India's "smart city" managers have little or no experience in urban affairs, lack technical competencies: Report

Mumbai
By Our Representative
Coming down heavily on the way Indian cities are managed, a new report has said that not only are they bogged with a huge staff vacancy – on an average 35% in the 23 metropolitan centres surveyed – what is worse, those who are responsible for running them, such as municipal commissioners, have little or no experience in urban management.
Pointing out that the “highest vacancy” found in Guwahati, the report, prepared by a Bengaluru-based high-profile NGO, Janaagraha, regrets, “None of the cities has cadre and recruitment rules that contain modern job descriptions covering both technical skills and managerial competencies for each role or position in the municipality.”
Called “The Annual Survey of India’s City-Systems (ASICS) 2017: Shaping India’s urban agenda”, the report, around the time when the Government of India is seeking to push the implementation of its Smart City projects,  states, “Commissioners of cities do not possess adequate domain experience in urban management constraining their ability to deliver strongly”, adding, “On average, commissioners only have 2.7 years of experience in urban management.”
Bengaluru
Worse, the report says, “Medium-sized cities have commissioners with 1.2 years of urban management experience, whereas large and mega cities have commissioners with 2.9 and 4.1 years respectively”, adding, “Commissioners in Ludhiana, Guwahati, Dehradun, Kanpur, Ranchi, Thiruvananthapuram and Chandigarh have less than a year’s experience in urban management.”
According to the report, “While it is true that 15 out of the 23 cities have access to a municipal cadre, the underlying rules are quite weak.” As against “robust and modern HR policies, municipalities lack normative standards for job roles, and clearly defined job descriptions covering both technical skills and managerial competencies.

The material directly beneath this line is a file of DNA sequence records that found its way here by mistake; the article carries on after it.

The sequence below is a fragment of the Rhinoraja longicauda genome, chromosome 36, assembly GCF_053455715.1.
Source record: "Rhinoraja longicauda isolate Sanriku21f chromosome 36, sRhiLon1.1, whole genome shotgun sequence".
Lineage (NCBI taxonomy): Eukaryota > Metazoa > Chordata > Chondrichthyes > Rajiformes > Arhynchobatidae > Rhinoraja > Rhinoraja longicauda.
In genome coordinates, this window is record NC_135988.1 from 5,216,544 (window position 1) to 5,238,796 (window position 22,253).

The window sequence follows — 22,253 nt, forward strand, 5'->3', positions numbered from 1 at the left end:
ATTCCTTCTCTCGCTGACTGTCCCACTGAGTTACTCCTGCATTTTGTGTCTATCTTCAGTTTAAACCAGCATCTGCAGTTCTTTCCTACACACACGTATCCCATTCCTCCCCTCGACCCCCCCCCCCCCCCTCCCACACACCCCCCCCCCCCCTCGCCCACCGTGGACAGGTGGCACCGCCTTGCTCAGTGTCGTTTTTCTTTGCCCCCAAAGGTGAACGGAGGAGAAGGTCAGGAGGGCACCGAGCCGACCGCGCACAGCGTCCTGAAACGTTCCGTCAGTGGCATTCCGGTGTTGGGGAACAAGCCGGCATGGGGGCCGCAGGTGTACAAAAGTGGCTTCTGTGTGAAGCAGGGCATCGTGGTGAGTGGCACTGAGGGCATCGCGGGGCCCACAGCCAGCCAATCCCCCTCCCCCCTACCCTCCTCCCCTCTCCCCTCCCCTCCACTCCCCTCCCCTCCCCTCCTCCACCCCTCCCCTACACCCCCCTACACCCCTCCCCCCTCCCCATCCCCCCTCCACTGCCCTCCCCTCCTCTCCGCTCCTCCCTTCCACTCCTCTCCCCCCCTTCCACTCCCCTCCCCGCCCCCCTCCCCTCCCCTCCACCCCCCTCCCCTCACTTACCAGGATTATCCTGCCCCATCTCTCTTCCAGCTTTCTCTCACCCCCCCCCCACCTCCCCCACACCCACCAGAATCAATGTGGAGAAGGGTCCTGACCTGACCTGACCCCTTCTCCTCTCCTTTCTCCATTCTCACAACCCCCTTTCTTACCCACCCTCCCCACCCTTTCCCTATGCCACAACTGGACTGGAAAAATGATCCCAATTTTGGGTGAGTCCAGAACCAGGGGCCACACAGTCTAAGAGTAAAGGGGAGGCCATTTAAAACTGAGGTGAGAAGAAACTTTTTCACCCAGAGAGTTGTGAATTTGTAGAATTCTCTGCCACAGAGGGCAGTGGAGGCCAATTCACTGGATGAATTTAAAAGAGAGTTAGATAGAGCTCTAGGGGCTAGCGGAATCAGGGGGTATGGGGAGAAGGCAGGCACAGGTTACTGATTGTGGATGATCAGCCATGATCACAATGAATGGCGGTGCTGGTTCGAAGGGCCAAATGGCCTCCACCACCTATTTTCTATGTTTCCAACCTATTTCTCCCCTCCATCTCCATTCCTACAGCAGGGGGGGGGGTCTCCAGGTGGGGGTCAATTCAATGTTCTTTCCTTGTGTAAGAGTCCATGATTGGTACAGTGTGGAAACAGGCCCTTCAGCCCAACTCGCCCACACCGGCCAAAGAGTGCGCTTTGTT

Pointing out that mayors and councils in India’s cities are “toothless”. The report states, “They don’t have full decision-making authority over critical functions and services such as planning, housing, water, environment, fire and emergency services etc.”
Chennai
“Mayors and councils also cannot hire and fire their own management teams, severely constraining their ability to exact accountability for performance from city officials. They have limited say when it comes to investing or borrowing monies or finalising budgets”, the report says.
The report underlines, “Only four cities assessed can borrow without the sanction of state governments (with a debt-limitation policy), of which one is a medium sized city and three are large cities. Only seven cities can invest without prior state government approval, of which three are large cities and four are mega cities.”
“Only 11 out of 23 have full independence in budget-setting”, the report notes, adding, “Of these 11, one is a medium sized city, six are large cities and four are mega cities. All of the above have resulted in the municipality becoming a glorified service provider, far from a local self-government or a city government.”
The report regrets, “Parastatal agencies like the development authorities (which cover planning), water authorities or boards (that cover water and sewerage), transport corporations (that cover bus transport) report directly to state governments and to different departments/ministers within it.”
Pointing out that lack of transparency is the hallmark of Indian cities, the report says, “We find that 19 of the 23 Indian cities assessed are neither mandated to nor release basic yet important data sets in an open data format.”
Based on its analysis, the report gives Pune highest marks, 5.1 on a scale of 10, followed by Kolkata, Thiruvananthapuram, Bhubaneswar and Surat. Delhi ranks sixth, followed Ahmedabad and Hyderabad, while Bengaluru is ranked worse (3 out of 10). Even Bhopal, Jaipur and Patna rank higher.
However, according the report, out cities are “improving at a snail’s pace”, and their score between 3.0 and 5.1 is comparable with London and New York, which score 8.8, Johannesburg 7.6.

Comments

Uma Sheth said…
Not at all surprising. The babus only collect pay, which is from our money--with few exceptions--and the politicians who know even less, bully the ones who like to do something. A commissioner in Maharashtra might be suspended because he filed a FIR against a MLC for defaulting on loan payment without permission of the government!!!!